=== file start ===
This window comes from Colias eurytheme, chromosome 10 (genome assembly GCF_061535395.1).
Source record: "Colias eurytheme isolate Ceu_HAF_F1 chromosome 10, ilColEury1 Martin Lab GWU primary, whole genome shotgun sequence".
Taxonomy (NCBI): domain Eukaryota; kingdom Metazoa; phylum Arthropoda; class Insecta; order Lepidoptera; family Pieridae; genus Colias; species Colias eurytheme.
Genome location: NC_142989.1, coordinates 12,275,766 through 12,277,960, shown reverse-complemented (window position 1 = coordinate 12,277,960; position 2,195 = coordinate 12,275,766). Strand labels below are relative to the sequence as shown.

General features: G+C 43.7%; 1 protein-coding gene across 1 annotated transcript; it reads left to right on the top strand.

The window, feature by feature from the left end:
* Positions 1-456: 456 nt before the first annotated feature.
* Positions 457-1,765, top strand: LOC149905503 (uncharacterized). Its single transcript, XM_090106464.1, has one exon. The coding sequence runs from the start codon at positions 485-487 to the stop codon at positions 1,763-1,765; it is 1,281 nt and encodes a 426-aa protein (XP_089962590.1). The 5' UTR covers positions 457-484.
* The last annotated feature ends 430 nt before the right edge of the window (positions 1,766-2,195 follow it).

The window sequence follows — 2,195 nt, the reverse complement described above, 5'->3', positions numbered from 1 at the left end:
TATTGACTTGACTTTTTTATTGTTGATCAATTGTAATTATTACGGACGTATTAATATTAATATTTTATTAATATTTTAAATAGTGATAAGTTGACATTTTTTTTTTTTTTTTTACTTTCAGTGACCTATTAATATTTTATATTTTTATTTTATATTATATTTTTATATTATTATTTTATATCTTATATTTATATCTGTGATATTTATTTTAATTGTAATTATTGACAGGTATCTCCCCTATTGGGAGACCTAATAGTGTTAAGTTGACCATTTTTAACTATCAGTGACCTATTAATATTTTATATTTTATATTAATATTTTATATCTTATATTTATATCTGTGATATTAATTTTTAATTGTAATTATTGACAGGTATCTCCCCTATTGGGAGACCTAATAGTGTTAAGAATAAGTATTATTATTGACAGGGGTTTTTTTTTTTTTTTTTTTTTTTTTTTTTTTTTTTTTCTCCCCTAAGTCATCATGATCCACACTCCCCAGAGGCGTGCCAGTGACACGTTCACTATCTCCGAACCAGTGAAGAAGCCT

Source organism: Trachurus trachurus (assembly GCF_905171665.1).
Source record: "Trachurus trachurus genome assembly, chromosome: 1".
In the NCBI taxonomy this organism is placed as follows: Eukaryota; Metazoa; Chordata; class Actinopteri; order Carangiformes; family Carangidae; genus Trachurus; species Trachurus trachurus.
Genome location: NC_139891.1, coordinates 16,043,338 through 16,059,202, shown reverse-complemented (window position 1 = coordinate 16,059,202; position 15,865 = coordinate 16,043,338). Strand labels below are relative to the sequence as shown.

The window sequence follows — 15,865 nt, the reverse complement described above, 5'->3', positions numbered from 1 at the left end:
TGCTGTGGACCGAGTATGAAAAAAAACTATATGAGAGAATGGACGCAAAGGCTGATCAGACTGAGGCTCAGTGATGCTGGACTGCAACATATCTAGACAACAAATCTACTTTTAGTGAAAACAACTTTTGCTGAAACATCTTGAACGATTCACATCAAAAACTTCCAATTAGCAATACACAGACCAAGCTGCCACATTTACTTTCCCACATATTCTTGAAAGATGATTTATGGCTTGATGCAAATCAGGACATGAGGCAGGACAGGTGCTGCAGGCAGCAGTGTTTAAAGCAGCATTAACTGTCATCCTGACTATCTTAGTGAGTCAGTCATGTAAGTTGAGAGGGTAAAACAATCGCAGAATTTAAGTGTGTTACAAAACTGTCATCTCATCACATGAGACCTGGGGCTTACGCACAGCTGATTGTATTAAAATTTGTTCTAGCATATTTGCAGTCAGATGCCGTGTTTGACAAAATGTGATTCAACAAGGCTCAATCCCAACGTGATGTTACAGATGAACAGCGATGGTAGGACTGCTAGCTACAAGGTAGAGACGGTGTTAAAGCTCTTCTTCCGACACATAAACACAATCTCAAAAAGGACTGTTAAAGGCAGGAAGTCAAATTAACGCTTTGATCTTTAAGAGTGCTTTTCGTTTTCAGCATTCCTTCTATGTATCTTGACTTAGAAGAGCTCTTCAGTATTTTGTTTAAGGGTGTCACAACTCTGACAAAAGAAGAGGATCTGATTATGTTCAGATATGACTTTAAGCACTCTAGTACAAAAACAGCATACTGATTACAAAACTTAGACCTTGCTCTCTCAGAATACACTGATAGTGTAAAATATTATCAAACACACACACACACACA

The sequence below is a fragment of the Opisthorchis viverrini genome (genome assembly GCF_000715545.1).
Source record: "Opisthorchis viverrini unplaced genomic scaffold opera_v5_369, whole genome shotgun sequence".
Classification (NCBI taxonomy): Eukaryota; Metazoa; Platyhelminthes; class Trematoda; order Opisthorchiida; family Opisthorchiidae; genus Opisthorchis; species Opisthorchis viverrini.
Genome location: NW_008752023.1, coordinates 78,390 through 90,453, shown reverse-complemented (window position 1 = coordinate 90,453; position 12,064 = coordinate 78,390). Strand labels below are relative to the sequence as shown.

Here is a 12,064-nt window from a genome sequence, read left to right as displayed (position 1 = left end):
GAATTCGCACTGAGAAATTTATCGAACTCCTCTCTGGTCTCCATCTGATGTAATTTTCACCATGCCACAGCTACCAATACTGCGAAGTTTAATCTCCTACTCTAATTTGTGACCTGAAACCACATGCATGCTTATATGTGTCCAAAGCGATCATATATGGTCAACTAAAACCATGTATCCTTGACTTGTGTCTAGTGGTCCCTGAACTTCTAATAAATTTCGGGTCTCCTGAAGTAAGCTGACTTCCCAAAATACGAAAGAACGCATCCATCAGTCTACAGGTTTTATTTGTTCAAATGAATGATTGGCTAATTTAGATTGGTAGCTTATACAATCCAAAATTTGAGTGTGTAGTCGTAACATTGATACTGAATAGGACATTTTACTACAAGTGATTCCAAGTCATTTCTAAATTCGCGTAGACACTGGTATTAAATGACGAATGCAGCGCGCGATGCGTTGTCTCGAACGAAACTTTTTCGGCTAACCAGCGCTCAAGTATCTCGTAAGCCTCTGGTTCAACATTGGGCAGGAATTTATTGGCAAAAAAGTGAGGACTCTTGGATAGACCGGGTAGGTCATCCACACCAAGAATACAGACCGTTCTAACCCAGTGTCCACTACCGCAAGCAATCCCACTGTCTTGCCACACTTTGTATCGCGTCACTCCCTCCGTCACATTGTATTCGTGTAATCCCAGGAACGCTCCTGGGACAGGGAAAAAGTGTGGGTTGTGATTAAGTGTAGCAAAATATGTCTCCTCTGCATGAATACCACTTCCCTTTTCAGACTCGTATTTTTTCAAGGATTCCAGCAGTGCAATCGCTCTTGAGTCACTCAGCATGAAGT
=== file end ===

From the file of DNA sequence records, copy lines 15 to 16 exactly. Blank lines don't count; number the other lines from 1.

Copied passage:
Genome location: NC_139891.1, coordinates 16,043,338 through 16,059,202, shown reverse-complemented (window position 1 = coordinate 16,059,202; position 15,865 = coordinate 16,043,338). Strand labels below are relative to the sequence as shown.

The window sequence follows — 15,865 nt, the reverse complement described above, 5'->3', positions numbered from 1 at the left end: